Inside the Australian and New Zealand book industry

Image. Advertisement:

On tour: Peadar Ó Guilin

Peadar Ó Guilin (pronounced ‘Padder Oh Gilleen’, according to the author) is an Irish writer, playwright and former stand-up comedian. His latest YA book The Call (David Fickling) is a teenage survival story that mixes Irish mythology, horror and psychological warfare. Ó Guilin will be appearing at Perth Writers Festival in late February.

What would you put on a shelf-talker for your latest book? 

A fast-paced adventure, steeped in dark Irish mythology. Loved it!

What are you reading right now?

13 Minutes by Sarah Pinborough (Hachette). It’s described as a ‘Mean Girls for the Instagram age’.

What are you planning to read next?

Kid Got Shot by Simon Mason (David Fickling). I loved Running Girl, so my hopes are high.

Which book do you always recommend? 

There is no one book that’s perfect for everybody. I need to know what you’ve enjoyed in the past before making a suggestion. If we’re sticking to YA, however, I think more people need to read D M Cornish’s Monster Blood Tattoo (Scholastic).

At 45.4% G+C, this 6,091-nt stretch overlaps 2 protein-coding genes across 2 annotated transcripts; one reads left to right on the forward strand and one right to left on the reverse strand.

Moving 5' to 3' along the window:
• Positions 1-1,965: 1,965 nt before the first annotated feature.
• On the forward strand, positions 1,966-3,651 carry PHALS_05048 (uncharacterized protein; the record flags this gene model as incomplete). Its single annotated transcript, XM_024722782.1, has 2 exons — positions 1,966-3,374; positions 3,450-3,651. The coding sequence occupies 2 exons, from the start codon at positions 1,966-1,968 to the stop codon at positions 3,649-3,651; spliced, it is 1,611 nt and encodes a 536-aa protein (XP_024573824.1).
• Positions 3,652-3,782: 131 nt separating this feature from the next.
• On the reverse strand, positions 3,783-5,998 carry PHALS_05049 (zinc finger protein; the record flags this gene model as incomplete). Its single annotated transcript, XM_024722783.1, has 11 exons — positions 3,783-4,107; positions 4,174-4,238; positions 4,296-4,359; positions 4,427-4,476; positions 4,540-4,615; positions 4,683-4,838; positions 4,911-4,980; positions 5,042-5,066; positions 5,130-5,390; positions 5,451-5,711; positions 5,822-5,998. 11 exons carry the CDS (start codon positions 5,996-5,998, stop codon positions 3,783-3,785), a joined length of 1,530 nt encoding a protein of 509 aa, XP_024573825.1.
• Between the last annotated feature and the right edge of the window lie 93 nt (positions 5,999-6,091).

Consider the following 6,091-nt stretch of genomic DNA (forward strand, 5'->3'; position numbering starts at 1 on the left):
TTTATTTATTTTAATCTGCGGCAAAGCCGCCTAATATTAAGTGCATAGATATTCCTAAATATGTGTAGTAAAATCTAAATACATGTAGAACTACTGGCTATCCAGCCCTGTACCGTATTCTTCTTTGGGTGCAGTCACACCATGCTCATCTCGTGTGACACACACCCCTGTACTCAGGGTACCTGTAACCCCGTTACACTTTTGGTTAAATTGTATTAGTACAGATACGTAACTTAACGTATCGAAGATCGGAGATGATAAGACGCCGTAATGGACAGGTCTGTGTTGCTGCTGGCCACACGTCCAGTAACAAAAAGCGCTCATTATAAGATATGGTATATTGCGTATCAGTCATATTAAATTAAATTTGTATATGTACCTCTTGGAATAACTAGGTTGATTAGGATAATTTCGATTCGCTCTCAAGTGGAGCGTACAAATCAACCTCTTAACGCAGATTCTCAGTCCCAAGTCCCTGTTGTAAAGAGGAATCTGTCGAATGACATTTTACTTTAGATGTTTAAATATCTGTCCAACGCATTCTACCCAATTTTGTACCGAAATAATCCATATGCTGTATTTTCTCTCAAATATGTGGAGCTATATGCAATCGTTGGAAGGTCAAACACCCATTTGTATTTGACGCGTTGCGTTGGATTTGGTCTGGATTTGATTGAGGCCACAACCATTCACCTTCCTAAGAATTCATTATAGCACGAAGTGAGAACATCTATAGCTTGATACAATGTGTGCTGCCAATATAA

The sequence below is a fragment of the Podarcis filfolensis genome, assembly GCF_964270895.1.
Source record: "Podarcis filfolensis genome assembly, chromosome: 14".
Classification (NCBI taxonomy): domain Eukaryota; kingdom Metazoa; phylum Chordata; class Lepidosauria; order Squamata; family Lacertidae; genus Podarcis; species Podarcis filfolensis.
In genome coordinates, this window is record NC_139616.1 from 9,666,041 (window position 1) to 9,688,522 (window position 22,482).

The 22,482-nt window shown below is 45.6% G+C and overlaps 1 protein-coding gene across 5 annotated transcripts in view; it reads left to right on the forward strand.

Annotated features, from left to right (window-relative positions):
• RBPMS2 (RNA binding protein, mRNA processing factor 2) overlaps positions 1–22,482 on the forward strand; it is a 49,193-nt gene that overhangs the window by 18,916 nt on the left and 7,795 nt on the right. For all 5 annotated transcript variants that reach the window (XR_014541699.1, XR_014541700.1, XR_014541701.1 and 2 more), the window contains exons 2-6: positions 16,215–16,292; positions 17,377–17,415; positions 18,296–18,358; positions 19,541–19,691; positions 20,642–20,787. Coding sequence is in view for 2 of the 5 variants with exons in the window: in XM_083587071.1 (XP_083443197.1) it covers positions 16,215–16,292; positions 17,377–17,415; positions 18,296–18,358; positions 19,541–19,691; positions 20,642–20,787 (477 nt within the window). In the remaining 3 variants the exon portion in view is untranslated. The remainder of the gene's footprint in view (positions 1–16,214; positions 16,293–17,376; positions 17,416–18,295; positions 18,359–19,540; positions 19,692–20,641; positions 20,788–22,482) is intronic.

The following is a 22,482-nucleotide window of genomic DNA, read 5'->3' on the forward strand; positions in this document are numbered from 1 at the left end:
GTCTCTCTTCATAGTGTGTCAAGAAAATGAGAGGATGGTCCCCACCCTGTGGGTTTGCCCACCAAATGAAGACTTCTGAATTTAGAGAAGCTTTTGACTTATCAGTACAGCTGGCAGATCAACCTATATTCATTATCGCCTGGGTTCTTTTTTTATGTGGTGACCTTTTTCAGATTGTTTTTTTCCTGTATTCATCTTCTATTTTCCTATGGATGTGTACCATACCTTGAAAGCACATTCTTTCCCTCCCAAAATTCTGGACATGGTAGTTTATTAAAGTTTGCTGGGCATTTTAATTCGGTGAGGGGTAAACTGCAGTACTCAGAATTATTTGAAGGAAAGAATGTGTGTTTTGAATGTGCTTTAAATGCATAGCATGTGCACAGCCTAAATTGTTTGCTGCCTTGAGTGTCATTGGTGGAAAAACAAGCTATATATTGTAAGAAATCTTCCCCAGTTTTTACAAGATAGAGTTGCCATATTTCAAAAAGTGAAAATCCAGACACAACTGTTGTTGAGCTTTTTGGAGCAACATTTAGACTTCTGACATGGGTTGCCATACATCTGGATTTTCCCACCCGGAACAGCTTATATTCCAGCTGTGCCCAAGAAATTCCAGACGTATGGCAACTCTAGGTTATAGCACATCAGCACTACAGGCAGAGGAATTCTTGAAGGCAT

What was the defining book of your childhood?

It has to be The Lord of the Rings (J R R Tolkien, HarperCollins). I read it a dozen times before the age of 14. It’s why I write what I write. It took centre stage in my daydreams for years.

If you were a literary character you’d be …

Frodo Baggins. Or Claudius from Robert Graves’ I, Claudius (Penguin).

What’s your favourite book adaptation (film, television or theatre)?

I loved series one of The Expanse, based on the work of James S A Corey. I also think the Game of Thrones TV show, while not 100% faithful to the books, is still great.

What’s your favourite books website or blog?

I spend lots of time reading the book-related threads on I also like the Wertzone for science-fiction book gossip.

Hardback, paperback or digital?

Paperback. Unless I’m travelling, in which case, I carry a dozen reads in digital format.

Facebook or Twitter?

Twitter. But I’m on both.

In 50 years’ time books will be …

Beautiful and perfect. Machines will read them and weep tears of oil.



Category: Features Junior newsletter On tour